current decade and vehicles have become smaller and more fuel efficient. Typical drag coefficients for current passenger cars range from 0.3 to 0.52 and is expected to range from 0.25 to 0.35 for future passenger cars (US Department of Energy, 2010). Truck Manufacturers Association and the US Department of Energy conducted a 2-year collaborative study to investigate a variety of design improvements that would reduce aerodynamic drag and significantly improve fuel efficiency (US Department of Energy, 2006). The following technologies were identified: â¢ Gap enclosures that reduce aerodynamic drag in the gap between the tractor and trailer, â¢ Side skirts that improve aerodynamics and reduce airflow under the trailer in crosswinds, and â¢ Side mirror designs that reconfigure shape and support systems to reduce aerodynamic drag. When introducing all aerodynamic improvements in one vehicle, the reduction in aerodynamic drag could be as much as 23%. Every 2% reduction in aerodynamic drag will result in a 1% improvement in fuel efficiency. However, these reductions in fuel consumption are believed to be slightly affected by pavement conditions. Automatic Gear Shift for Heavy Trucks A study by SCANIA Inc. reported that automatic gearshift for heavy trucks could save as much as 10% in fuel consump- tion (Lundstrom, 2010). However, these reductions in fuel consumption are believed to be slightly affected by pavement conditions. New Tire Technology Use of tires with lower rolling resistance coefficients than conventional tires will result in less fuel consumption. Equa- tion 6.4 describes the rolling resistance model in the HDM 4 after calibration. The rolling resistance is a function of vehicle characteristics and pavement conditions. Fr CR b Nw CR b M b= Ã Ã + Ã Ã + Ã( )( )2 11 1 12 13 6 42Ï ( . ) where: b11 to b13 = A function of the wheel diameter b WD b WD b Nw WD 11 37 12 0 064 13 0 012 2 = = = ï£± ï£²ï£´ ï£³ï£´ . / . / WD = Wheel diameter (mm) Nw = Number of wheels M = Mass of the vehicle (kg) u = Vehicle velocity (m/s) CR1 = Rolling resistance tire factor 1.3 for cross-ply bias 1.0 for radial CR2 = Rolling resistance surface factor = Kcr2[a0 + a1 î° Tdsp + a2 î° IRI + a3 î° DEF] Kcr2 = Calibration factor (Table 6-1) Tdsp = Texture depth from the sand patch method (mm) = 1.02 Ã MPD + 0.28 MDP = Mean profile depth DEF = Benkelman Beam rebound deflection (mm) IRI = International roughness index (m/km) a0 to a3 = Model coefficient (function of the vehicle mass, surface class and type) (Table 6-2) The effect of new tire technology on fuel and tire con- sumption could be accommodated by modifying some of the tire-related variables in HDM 4 such as b11 through b13 and CR1. Alternatively, limited field tests (e.g., coast down test) could be conducted to estimate the new parameters a0 to a3 for CR2. Sandberg (2007) reported the coefficients for the rolling resistance surface factor (CR2) listed in Table 6-3 for advanced tires. Finally, the coefficients C0tc and/or Ctcte could be affected by new tire technologies. If these coefficients were updated, a new calibration study would need to be conducted. Summary The growing demand for fuel-efficient vehicles has accel- erated the research and development efforts dealing with the use of alternative fuels in vehicle propulsion, combustion and 53 Vehicle Class Kcr2 Medium car 0.5 SUV 0.58 Light truck 0.99 Van 0.67 Articulated truck 1.1 Table 6-1. Calibration factor for rolling resistance force. Surface Type 2500 kg Vehicle Mass > 2500 kg a0 a1 a2 a3 a0 a1 a2 a3 Asphalt 0.9 0.022 0.022 0 0.84 0.03 0.03 1.34 Concrete 0.9 0.022 0.022 0 0.84 0.03 0.03 0 Table 6-2. Parameters for rolling resistance surface factor (CR2) model with conventional tires.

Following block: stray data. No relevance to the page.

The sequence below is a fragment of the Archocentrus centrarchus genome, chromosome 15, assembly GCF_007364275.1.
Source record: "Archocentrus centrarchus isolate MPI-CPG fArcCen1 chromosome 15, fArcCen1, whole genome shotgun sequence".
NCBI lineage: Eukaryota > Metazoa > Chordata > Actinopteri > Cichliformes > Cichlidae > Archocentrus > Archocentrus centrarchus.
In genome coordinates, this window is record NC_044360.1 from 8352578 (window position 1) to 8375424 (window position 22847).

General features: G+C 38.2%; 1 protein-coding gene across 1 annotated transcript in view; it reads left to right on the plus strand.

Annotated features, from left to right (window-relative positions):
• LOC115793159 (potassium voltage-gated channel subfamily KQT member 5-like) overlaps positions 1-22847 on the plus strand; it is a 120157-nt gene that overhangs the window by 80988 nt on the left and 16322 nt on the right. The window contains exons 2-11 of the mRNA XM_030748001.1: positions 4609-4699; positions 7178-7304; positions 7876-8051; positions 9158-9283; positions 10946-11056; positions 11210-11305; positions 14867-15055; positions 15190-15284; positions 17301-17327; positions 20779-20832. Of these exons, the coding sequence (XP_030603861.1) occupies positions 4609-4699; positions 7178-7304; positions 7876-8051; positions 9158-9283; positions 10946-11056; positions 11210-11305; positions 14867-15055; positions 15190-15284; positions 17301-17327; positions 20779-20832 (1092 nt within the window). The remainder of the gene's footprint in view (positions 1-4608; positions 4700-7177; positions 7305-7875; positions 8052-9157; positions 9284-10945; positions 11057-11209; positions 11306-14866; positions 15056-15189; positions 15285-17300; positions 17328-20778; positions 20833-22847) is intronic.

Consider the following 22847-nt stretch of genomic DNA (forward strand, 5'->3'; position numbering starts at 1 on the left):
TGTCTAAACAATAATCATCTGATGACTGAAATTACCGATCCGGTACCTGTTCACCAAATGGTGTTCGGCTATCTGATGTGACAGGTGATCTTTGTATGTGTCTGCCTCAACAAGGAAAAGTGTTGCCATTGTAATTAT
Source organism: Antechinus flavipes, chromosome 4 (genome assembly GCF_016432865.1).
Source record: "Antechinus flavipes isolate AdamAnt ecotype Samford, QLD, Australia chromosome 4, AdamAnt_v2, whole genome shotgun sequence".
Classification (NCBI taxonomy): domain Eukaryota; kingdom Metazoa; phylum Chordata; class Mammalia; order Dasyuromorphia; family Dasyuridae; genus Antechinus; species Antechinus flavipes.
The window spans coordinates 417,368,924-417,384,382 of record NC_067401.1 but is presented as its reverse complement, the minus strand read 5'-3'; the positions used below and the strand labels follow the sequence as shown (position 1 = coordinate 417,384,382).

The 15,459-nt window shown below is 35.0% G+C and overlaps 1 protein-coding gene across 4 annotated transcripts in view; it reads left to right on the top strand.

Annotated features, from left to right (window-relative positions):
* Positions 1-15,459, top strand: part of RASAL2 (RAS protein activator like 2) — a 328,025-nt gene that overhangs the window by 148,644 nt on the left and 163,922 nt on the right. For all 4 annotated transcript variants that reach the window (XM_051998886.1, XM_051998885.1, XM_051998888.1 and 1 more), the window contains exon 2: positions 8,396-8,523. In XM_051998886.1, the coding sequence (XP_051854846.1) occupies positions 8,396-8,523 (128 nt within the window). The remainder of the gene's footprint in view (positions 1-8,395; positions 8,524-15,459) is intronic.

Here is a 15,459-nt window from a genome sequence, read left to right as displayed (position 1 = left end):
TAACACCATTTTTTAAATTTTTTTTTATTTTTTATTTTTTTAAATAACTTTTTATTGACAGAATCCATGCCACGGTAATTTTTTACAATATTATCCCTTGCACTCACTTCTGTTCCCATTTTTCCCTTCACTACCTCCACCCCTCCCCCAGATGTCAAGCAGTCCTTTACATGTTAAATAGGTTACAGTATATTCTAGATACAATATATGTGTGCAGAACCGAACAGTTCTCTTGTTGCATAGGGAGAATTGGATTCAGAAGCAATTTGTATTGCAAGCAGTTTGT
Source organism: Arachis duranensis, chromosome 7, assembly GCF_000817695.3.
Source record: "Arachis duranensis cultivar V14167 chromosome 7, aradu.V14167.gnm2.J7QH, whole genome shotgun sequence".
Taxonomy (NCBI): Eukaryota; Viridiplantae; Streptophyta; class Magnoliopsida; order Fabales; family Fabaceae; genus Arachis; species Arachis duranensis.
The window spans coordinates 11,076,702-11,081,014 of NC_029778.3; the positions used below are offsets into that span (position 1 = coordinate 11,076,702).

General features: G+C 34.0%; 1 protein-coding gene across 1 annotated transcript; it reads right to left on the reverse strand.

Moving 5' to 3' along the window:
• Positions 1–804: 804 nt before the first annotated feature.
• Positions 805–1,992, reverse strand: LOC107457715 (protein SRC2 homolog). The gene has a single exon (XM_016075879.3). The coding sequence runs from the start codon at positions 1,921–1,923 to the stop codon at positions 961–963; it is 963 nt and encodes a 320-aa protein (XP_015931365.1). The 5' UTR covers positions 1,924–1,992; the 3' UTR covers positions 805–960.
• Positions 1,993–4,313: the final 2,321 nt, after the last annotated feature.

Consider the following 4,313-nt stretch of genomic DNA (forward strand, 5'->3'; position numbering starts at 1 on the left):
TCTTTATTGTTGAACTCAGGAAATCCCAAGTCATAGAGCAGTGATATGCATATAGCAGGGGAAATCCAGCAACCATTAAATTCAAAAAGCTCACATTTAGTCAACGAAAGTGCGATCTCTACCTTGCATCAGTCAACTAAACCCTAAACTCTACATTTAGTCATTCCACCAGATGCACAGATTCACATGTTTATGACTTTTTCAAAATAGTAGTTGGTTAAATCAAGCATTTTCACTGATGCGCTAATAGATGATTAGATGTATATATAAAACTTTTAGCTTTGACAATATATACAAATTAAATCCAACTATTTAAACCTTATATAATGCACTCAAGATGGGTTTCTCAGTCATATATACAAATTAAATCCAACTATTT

54 propulsion processes, environmental issues, aerodynamic/ pavement friction efficiency, and congestion impacts. The technologies presented in this chapter (and Appendix D) have the potential of lowering vehicle operating costs. The major- ity of current research and development efforts that focus on engine and combustion technologies (including alternative fuels) have the potential for significantly reducing energy loss from vehicle operation. The cost of retrofitting existing fleets and the expected decreasing cost of these vehicles will deter- mine the validity of the predicted VOC savings. In summary, new technologies dealing with engines and combustion, alternative fuels, vehicle design and mainte- nance, and tires will affect vehicle operating costs. The effect of pavement conditions on vehicle operating costs will also be influenced by some of these technologies, specifically: 1. New engine technology: The HDM 4 model could be updated by changing the engine efficiency of vehicles to take into account these technologies. This study reports that new engine technologies will increase engine efficiency by 5% to 12% and concludes that the effect of roughness on fuel consumption would likely be unaffected by these technologies. 2. Vehicle design: The HDM 4 model could be updated by changing the aerodynamic characteristics of vehicles to take into account these technologies. This study reports that, when introducing all aerodynamic improvements in one vehicle, the reduction in aerodynamic drag could be as much as 23%. Every 2% reduction in aerodynamic drag will result in a 1% improvement in fuel efficiency. How- ever, these reductions in fuel consumption are believed to be slightly affected by pavement conditions. 3. Automatic gear shift for heavy trucks could save as much as 10% in fuel consumption. However, these reductions in fuel consumption are believed to be slightly affected by pavement conditions. 4. New tire technology: The effect of new tire technology on fuel and tire consumption could be accommodated by modifying some of the tire-related variables in HDM 4 such as b11 through b13 and CR1. Alternatively, limited field tests (e.g., coast down test) could be conducted to estimate the new parameters a0 to a3 for CR2. Although the new technologies will make vehicles more fuel efficient, the expenses of these technologies relative to current vehicles will be higher. Some of the hardware involved with new technologies might be sensitive to vehicle vibra- tion such that more maintenance would be required under rougher roads than current technologies. On the other hand, newer technologies in suspension systems, axle designs, etc. could require less frequent maintenance. In either case, the mechanisticâempirical approach for repair and maintenance costs adopted in this study offers a methodology to further investigate this issue. Surface Type 2500 kg Vehicle Mass > 2500 kg a0 a1 a2 a3 a0 a1 a2 a3 Asphalt 0.5 0.02 0.1 0 0.57 0.04 0.04 0 Concrete 0.5 0.02 0.1 0 0.57 0.04 0.04 0 Source: Sandberg (2007) Table 6-3. New parameters for rolling resistance surface factor (CR2) model with advanced tires.